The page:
If you are like many Americans, you’re already suffering from political campaign burnout. So many talking heads, so much mud-slinging, all that patriotic fervor – it’s enough to make you throw up your hands and declare, “I’m out!” But before you make the decision to hide under a rock on November 8th, consider the following reasons why voting is so important.
You Can Only Legit Complain About the Results if You Vote
Did you know that only 57% of eligible American voters cast a ballot in 2012? That means that 43% of voters didn’t even bother. So roughly a little more than half the country was responsible for the outcome of the presidential election. If nothing else, voting is a valid means of complaining about your elected officials. Your vote helps hold elected officials accountable for promises they made during the campaign.
It’s Not About the White House – It’s About Your House
If you’re not registered to vote, you can’t choose your mayor, your city council, your district attorney, judges or your school board. You can’t sit on a jury. You can’t decide which measures will help your family and which ones will put them at risk. Choosing a president may be the headline, but there is so much more to the story. Voting is about choosing what is best for your family and your community. It empowers citizens to collectively solve America’s toughest challenges.
Politicians are more likely to reward their constituents with improved public resources when they vote. A joint study conducted by Yale and Dartmouth economists revealed that governments began transferring more funding to counties with the largest population of voters. After the passage of the Voting Rights Act in 1965, which gave African-Americans the right to vote, state funding increased by 12.4% per person as politicians (many of whom had previously supported segregation) sought black votes.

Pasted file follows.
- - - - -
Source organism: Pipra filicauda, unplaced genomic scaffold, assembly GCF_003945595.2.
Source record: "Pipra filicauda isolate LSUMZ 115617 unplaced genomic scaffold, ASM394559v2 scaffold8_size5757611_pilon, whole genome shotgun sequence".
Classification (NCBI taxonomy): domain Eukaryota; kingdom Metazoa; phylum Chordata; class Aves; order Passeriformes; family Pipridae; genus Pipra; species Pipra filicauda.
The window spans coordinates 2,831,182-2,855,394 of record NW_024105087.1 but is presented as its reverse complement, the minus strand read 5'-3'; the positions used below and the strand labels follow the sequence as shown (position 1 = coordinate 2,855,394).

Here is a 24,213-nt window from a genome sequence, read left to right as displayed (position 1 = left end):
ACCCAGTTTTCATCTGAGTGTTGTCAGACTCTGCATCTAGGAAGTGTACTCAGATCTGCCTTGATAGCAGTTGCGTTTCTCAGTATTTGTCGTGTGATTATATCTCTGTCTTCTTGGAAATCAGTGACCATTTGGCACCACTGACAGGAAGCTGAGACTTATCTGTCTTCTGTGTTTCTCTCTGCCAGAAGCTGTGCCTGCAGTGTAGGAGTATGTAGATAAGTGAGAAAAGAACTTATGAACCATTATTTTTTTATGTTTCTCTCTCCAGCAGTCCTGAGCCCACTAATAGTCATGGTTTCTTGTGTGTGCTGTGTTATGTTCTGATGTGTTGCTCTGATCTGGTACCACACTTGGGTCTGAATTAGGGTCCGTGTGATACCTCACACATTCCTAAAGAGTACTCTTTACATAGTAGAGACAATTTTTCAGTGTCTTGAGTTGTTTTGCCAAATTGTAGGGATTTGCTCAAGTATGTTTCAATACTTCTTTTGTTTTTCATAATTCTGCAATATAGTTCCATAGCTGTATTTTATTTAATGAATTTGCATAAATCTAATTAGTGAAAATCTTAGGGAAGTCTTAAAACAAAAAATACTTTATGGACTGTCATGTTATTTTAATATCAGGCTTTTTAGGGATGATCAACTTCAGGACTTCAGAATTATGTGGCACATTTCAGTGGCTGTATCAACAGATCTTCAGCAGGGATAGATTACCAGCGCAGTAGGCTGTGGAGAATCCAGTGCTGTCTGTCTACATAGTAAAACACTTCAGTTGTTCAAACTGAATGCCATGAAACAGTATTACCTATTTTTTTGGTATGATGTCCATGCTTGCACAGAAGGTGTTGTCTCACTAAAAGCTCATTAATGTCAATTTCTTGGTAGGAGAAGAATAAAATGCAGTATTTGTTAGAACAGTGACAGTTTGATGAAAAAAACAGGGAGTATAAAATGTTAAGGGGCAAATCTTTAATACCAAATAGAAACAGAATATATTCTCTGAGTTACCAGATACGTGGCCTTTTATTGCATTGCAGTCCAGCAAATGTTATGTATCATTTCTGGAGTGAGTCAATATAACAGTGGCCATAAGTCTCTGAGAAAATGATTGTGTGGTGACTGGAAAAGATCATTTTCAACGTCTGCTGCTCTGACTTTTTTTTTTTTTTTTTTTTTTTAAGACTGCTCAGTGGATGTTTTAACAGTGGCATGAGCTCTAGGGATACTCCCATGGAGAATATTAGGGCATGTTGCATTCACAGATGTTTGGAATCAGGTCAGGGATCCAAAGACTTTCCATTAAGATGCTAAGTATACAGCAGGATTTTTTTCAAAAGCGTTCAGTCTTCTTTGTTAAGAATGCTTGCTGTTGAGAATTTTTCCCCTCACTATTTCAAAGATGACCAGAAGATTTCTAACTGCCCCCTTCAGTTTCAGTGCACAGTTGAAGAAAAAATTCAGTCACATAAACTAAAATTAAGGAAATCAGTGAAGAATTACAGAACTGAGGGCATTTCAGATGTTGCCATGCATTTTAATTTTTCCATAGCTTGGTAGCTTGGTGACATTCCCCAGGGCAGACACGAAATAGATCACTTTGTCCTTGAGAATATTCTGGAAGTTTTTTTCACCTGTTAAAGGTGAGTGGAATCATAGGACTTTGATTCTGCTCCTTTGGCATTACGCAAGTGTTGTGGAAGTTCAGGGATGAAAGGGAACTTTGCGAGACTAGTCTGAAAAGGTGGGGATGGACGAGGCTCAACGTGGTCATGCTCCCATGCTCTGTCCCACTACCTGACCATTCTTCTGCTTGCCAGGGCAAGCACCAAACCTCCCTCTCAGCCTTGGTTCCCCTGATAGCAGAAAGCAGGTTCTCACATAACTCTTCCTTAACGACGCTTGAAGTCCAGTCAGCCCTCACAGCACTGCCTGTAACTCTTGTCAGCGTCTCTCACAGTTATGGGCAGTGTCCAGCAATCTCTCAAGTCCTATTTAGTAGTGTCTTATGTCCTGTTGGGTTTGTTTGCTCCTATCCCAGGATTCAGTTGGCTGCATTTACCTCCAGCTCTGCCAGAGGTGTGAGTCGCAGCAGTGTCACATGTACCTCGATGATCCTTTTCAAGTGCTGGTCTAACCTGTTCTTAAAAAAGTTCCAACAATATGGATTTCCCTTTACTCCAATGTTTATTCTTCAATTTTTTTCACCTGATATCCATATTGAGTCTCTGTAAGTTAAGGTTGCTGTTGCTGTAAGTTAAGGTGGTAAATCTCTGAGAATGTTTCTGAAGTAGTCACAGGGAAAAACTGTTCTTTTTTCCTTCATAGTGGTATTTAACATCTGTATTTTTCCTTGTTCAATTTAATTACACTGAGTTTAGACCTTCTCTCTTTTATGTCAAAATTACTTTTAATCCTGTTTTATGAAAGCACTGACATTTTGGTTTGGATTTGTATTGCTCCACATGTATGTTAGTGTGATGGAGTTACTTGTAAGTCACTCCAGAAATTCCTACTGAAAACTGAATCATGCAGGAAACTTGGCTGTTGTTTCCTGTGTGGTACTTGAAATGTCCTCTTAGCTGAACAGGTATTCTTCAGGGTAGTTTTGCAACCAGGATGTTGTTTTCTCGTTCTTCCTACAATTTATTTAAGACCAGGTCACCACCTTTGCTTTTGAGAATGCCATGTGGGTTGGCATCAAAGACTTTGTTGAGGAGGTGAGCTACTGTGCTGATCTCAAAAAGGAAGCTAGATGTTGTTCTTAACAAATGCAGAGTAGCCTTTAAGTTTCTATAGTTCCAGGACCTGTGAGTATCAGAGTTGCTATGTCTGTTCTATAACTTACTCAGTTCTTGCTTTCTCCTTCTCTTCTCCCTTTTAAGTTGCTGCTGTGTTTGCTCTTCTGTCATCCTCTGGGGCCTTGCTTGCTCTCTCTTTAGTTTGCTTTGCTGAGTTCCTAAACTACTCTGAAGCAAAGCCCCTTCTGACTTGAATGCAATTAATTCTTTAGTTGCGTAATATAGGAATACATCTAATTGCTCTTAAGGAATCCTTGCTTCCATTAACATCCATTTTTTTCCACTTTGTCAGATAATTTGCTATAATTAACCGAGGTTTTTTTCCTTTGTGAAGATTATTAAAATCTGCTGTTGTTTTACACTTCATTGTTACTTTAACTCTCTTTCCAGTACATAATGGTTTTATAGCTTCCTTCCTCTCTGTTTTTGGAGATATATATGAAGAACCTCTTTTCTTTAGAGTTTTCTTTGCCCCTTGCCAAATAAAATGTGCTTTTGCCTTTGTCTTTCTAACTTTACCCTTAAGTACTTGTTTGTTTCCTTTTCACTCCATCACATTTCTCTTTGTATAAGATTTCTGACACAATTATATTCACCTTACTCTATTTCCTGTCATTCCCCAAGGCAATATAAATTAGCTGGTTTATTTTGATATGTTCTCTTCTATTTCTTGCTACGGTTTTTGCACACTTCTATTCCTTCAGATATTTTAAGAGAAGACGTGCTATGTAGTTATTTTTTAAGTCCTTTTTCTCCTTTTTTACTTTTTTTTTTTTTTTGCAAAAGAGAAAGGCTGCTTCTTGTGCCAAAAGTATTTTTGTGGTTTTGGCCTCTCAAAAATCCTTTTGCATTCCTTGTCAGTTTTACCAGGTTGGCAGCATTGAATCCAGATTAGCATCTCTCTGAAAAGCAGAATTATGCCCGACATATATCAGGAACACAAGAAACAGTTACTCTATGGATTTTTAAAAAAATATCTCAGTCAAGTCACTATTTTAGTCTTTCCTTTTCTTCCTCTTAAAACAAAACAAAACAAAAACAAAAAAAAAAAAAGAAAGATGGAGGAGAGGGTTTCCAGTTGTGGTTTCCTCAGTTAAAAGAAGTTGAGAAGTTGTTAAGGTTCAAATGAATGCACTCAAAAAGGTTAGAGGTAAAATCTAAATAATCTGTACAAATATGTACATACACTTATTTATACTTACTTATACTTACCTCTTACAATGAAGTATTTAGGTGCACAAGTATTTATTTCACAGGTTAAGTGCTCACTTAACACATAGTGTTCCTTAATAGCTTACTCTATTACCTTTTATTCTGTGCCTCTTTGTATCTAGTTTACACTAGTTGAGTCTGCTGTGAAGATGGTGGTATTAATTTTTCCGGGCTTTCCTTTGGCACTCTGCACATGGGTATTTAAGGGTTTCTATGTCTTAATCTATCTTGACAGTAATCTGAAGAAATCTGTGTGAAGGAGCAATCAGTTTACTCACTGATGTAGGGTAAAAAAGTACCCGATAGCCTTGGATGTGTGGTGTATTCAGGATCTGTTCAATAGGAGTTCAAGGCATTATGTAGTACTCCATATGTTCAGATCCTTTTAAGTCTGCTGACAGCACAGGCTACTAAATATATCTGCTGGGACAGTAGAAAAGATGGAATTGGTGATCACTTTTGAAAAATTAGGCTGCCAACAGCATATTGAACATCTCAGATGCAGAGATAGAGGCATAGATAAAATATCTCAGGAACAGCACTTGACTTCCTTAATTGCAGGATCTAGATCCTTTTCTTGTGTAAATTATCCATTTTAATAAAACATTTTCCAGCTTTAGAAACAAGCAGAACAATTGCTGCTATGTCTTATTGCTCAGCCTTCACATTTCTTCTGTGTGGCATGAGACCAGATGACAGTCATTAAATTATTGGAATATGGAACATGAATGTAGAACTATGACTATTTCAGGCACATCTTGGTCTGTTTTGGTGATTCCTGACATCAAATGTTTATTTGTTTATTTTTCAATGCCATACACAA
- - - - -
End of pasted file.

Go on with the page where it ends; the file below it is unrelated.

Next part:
It’s Our Government and We’re Responsible
Your vote is your voice. It’s one of the most powerful things you own. In our system of representative government, if you choose not to vote, you give up your power. You give up your opportunity to say “NO” to policies or ideas that you disagree with. Every vote matters.
A Democracy Only Works if Citizens Participate
Citizens may take their right to vote for granted, but it wasn’t that long ago specific groups of our population were denied that right. Take the Women’s Suffrage movement for example. Women weren’t granted the right to vote until 1919 – that means that during at least part of your grandmother’s lifetime she was not allowed to cast a ballot. In the ensuing years we’ve watched African-Americans, Asians, Native Americans, and Latinos all face obstacles to voting, some of which haven’t yet been resolved. But when minority voters turn out at the polls, their influence is undeniable. A study by the Brookings Institute demonstrated that Obama’s 2012 victory was a direct result of high minority voter participation.
There’s no denying that voting is one of the most important privileges we as Americans share. The long term benefits far outweigh the immediate irritation of political rhetoric. If you aren’t yet registered, there’s still time! The deadline to register to vote for an upcoming election is 29 days before the election. Follow this link to get started:
Huffington Post, 2/19/16